is not yet a concrete proposal for such a program since the Writing Program
Task Force is still working on creating one. As such, Kaufman and Tran were
unable to provide specific details about what a program would look like.

The CEP has been discussing the issues for over a year now and are working
on final proposals to submit to the faculty on the issues of first-year
seminars and PDCs. Tran predicted that there would likely be amendments made
to the proposals by the faculty, but if approved, they could be in place as
soon as the fall of 2004.

Both Kaufman and Tran urged students with strong opinions on the topic to
get in touch with members of the CEP soon, because once the proposals reach
the faculty, there will no longer be much of an opportunity for student


3) ITS & Earthlust launch ‘Paper Conservation Campaign’

from Information Technology Services

* What is the Paper Conservation Campaign?

Information Technology Services and Earthlust challenge you to print less to
conserve paper in the coming semesters. Learn about paper use on campus and
what you can do to be an environmentally responsible user of technology.

Key to this campaign is the new Paper Tracker site, showing daily graphs of
the printing levels of the McCabe, Beardsley and Cornell labs and the Dorm
printers.  These stats can be viewed online at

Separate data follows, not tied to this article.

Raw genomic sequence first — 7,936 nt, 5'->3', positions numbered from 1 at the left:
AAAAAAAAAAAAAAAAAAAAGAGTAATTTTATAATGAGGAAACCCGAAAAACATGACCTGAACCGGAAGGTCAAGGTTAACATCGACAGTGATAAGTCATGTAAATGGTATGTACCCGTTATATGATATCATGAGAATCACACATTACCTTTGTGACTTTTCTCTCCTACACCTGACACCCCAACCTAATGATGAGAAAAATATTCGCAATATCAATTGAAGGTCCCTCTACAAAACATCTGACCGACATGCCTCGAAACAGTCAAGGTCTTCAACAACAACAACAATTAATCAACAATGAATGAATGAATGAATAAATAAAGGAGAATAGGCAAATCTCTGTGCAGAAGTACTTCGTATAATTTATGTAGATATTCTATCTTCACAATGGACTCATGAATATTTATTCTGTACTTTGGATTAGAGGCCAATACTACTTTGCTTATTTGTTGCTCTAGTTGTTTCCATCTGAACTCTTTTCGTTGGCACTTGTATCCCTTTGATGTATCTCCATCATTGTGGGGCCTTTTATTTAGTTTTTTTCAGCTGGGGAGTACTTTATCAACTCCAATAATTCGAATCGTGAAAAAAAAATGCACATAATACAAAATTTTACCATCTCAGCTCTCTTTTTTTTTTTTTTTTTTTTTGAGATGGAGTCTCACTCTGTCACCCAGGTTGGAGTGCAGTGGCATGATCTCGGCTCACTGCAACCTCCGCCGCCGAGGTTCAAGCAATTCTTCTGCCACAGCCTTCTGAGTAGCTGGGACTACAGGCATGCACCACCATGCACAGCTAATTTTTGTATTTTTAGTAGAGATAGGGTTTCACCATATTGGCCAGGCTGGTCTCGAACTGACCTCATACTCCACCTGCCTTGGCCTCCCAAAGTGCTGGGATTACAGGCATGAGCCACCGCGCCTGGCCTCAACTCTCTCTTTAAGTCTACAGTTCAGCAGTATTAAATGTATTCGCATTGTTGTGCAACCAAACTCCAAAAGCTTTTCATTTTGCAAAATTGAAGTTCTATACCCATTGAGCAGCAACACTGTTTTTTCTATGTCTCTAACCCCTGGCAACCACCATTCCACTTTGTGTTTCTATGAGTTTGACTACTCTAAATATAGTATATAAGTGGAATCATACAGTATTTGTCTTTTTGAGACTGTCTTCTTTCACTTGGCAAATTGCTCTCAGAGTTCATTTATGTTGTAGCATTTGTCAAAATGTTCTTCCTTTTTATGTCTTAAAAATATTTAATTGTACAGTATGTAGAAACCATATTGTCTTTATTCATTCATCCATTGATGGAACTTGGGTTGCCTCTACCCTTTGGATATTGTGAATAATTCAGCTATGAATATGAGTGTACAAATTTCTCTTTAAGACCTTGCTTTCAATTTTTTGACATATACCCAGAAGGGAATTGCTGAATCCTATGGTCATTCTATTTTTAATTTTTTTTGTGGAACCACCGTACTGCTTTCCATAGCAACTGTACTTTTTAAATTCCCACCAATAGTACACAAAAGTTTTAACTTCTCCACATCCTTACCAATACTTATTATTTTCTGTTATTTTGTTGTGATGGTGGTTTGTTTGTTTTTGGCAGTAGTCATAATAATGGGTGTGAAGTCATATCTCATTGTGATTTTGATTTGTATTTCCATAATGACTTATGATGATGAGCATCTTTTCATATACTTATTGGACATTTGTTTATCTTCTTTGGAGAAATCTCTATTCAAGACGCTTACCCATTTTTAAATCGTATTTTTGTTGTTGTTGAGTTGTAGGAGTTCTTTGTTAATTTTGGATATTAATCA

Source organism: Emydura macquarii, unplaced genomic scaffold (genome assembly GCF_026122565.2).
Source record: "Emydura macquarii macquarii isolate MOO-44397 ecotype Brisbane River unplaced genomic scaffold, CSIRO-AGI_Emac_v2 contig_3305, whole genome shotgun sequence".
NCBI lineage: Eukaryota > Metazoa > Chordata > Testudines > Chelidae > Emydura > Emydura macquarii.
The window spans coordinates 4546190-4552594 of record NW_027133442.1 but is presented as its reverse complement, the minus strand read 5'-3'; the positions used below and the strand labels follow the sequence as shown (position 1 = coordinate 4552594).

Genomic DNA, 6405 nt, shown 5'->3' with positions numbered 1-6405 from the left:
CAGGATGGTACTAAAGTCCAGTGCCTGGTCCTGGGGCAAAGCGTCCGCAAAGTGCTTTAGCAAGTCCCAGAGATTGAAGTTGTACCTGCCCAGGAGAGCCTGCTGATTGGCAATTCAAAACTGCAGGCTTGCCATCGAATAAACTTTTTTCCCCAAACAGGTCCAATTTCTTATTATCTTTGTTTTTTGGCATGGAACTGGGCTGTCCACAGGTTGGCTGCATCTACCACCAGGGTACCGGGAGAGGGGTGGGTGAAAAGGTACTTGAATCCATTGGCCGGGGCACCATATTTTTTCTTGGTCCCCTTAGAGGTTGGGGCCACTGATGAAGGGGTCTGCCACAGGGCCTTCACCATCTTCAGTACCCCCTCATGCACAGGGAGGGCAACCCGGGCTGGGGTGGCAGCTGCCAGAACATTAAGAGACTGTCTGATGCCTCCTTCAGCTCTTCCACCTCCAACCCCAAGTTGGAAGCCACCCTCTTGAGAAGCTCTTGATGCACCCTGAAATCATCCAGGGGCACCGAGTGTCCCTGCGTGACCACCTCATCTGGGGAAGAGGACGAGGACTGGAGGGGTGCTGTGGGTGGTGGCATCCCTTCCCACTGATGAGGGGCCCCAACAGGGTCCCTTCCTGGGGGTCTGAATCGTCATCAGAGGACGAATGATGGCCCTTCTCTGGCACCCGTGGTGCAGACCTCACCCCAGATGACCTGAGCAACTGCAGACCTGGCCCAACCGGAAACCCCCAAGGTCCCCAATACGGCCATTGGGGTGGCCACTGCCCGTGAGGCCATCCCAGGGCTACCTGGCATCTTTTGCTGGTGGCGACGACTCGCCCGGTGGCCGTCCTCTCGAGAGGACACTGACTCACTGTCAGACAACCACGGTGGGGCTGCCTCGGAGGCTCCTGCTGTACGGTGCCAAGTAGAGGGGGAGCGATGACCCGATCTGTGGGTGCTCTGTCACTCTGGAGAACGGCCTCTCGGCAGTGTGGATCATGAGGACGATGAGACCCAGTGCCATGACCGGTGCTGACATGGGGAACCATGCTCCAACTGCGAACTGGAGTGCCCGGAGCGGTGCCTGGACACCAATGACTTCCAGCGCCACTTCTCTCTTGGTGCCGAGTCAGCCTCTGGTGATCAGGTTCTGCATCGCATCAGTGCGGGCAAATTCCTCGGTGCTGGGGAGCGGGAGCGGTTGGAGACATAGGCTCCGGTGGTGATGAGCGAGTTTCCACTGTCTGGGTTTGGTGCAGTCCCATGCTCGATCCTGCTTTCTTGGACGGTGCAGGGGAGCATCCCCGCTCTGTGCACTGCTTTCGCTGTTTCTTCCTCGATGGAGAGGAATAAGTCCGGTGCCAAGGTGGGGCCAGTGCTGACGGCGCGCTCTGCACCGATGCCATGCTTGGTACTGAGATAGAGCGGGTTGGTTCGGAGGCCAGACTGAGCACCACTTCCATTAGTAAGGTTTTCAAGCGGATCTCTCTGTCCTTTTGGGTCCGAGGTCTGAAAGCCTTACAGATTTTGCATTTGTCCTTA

With your help, we can lower our printing output and paper waste.

* Why should you care?

The public printers print well over 150,000 sheets a month. That’s over
5,000 pages a day, and most of the pages are immediately put into recycling
bins. Even though we buy paper with high post-consumer recycled content, the
best way to reduce environmental impact is simply by printing less.

Although paper is cheap, it is not the only cost involved in printing. The
college spends tens of thousands of dollars in paper, toner, and equipment
costs, but all of the upkeep costs are related to the number of pages

How many times have you found yourself standing in front of the printer,
wondering if your one-page paper will ever come out? When people send
unnecessarily large print jobs and multiple copies to the printers, it
wastes the time of everyone else who is waiting to print. Also, many people
mistakenly assume that when their print job does not emerge from the printer
immediately, it is gone, so they send it again. This vicious cycle leads to
more wasted paper and more time waiting for jobs.

* What can you do?

Print only what you need. ITS lab consultants dump stacks of abandoned
printouts every day, documents that are sent to the printer but never picked

Print one copy only. The printers are not intended to be used as copy
machines. There are copy machines available in the libraries. Please do not
abuse your free printing privileges by printing multiple copies of a
document. This is also inconsiderate to other users of the labs.

Don’t re-use paper. Laser printing is a high-heat process. Running
pre-printed pages back through a laser printer can damage the printer as
dried ink is re-melted and deposited on internal parts.

Recycle. But, recycling is not the only solution. Making recycled paper
still requires the use of toxic chemicals that produce pollutants, and
chemical and solid waste. The best strategy is to use less paper to begin

We hope you’ll join us in helping to reduce paper consumption on campus,